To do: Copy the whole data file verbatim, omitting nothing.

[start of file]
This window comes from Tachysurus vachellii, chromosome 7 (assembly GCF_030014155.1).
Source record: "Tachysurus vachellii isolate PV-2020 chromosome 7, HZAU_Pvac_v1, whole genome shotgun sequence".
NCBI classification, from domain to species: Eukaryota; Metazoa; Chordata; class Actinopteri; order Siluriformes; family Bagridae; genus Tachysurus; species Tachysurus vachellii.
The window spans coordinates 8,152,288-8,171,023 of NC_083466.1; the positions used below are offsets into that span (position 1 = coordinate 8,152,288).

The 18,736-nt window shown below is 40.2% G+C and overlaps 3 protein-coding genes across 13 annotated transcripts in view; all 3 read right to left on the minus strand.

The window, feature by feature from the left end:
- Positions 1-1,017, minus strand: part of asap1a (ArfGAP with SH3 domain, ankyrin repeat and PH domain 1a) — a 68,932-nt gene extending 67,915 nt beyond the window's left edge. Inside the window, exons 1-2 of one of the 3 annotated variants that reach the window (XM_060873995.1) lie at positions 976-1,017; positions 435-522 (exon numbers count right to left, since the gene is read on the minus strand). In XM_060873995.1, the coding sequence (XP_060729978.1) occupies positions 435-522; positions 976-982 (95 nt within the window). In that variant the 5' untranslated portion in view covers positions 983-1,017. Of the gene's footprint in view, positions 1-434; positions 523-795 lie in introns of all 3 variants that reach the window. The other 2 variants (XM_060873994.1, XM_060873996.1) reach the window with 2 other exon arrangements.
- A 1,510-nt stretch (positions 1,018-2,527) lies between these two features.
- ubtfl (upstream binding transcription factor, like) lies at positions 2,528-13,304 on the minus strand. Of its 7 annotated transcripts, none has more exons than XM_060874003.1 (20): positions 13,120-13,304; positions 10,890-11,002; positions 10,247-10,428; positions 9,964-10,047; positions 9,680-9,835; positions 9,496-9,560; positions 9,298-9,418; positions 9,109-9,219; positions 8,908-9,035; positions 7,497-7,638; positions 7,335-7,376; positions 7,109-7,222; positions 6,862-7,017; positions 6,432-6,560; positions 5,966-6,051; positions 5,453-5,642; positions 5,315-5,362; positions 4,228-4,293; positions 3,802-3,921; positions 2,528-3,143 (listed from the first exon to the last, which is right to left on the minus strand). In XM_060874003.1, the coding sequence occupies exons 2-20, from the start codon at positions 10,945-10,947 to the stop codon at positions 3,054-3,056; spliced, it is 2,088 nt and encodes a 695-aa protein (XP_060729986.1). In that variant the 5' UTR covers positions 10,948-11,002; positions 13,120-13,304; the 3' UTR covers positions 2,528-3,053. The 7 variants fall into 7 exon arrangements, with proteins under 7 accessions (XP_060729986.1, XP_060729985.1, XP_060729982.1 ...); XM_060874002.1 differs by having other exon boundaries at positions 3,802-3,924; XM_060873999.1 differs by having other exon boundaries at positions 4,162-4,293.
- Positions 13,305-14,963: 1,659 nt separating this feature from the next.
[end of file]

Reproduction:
This window comes from Tachysurus vachellii, chromosome 7 (assembly GCF_030014155.1).
Source record: "Tachysurus vachellii isolate PV-2020 chromosome 7, HZAU_Pvac_v1, whole genome shotgun sequence".
NCBI classification, from domain to species: Eukaryota; Metazoa; Chordata; class Actinopteri; order Siluriformes; family Bagridae; genus Tachysurus; species Tachysurus vachellii.
The window spans coordinates 8,152,288-8,171,023 of NC_083466.1; the positions used below are offsets into that span (position 1 = coordinate 8,152,288).

The 18,736-nt window shown below is 40.2% G+C and overlaps 3 protein-coding genes across 13 annotated transcripts in view; all 3 read right to left on the minus strand.

The window, feature by feature from the left end:
- Positions 1-1,017, minus strand: part of asap1a (ArfGAP with SH3 domain, ankyrin repeat and PH domain 1a) — a 68,932-nt gene extending 67,915 nt beyond the window's left edge. Inside the window, exons 1-2 of one of the 3 annotated variants that reach the window (XM_060873995.1) lie at positions 976-1,017; positions 435-522 (exon numbers count right to left, since the gene is read on the minus strand). In XM_060873995.1, the coding sequence (XP_060729978.1) occupies positions 435-522; positions 976-982 (95 nt within the window). In that variant the 5' untranslated portion in view covers positions 983-1,017. Of the gene's footprint in view, positions 1-434; positions 523-795 lie in introns of all 3 variants that reach the window. The other 2 variants (XM_060873994.1, XM_060873996.1) reach the window with 2 other exon arrangements.
- A 1,510-nt stretch (positions 1,018-2,527) lies between these two features.
- ubtfl (upstream binding transcription factor, like) lies at positions 2,528-13,304 on the minus strand. Of its 7 annotated transcripts, none has more exons than XM_060874003.1 (20): positions 13,120-13,304; positions 10,890-11,002; positions 10,247-10,428; positions 9,964-10,047; positions 9,680-9,835; positions 9,496-9,560; positions 9,298-9,418; positions 9,109-9,219; positions 8,908-9,035; positions 7,497-7,638; positions 7,335-7,376; positions 7,109-7,222; positions 6,862-7,017; positions 6,432-6,560; positions 5,966-6,051; positions 5,453-5,642; positions 5,315-5,362; positions 4,228-4,293; positions 3,802-3,921; positions 2,528-3,143 (listed from the first exon to the last, which is right to left on the minus strand). In XM_060874003.1, the coding sequence occupies exons 2-20, from the start codon at positions 10,945-10,947 to the stop codon at positions 3,054-3,056; spliced, it is 2,088 nt and encodes a 695-aa protein (XP_060729986.1). In that variant the 5' UTR covers positions 10,948-11,002; positions 13,120-13,304; the 3' UTR covers positions 2,528-3,053. The 7 variants fall into 7 exon arrangements, with proteins under 7 accessions (XP_060729986.1, XP_060729985.1, XP_060729982.1 ...); XM_060874002.1 differs by having other exon boundaries at positions 3,802-3,924; XM_060873999.1 differs by having other exon boundaries at positions 4,162-4,293.
- Positions 13,305-14,963: 1,659 nt separating this feature from the next.